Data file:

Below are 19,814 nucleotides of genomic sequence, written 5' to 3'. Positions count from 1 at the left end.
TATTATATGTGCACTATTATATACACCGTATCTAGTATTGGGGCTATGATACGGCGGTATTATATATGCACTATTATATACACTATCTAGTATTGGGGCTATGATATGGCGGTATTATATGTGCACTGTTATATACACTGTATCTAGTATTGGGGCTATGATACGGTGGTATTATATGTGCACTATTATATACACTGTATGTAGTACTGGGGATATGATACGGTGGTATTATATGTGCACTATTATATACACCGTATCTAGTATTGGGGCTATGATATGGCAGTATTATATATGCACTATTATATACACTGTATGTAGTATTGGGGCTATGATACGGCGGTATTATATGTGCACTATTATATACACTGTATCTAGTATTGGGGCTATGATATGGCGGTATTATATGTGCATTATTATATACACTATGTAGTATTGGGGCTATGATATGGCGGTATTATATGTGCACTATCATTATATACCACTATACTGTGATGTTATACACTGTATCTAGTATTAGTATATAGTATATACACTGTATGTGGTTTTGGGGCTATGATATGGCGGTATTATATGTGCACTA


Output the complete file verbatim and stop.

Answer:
Below are 19,814 nucleotides of genomic sequence, written 5' to 3'. Positions count from 1 at the left end.
TATTATATGTGCACTATTATATACACCGTATCTAGTATTGGGGCTATGATACGGCGGTATTATATATGCACTATTATATACACTATCTAGTATTGGGGCTATGATATGGCGGTATTATATGTGCACTGTTATATACACTGTATCTAGTATTGGGGCTATGATACGGTGGTATTATATGTGCACTATTATATACACTGTATGTAGTACTGGGGATATGATACGGTGGTATTATATGTGCACTATTATATACACCGTATCTAGTATTGGGGCTATGATATGGCAGTATTATATATGCACTATTATATACACTGTATGTAGTATTGGGGCTATGATACGGCGGTATTATATGTGCACTATTATATACACTGTATCTAGTATTGGGGCTATGATATGGCGGTATTATATGTGCATTATTATATACACTATGTAGTATTGGGGCTATGATATGGCGGTATTATATGTGCACTATCATTATATACCACTATACTGTGATGTTATACACTGTATCTAGTATTAGTATATAGTATATACACTGTATGTGGTTTTGGGGCTATGATATGGCGGTATTATATGTGCACTA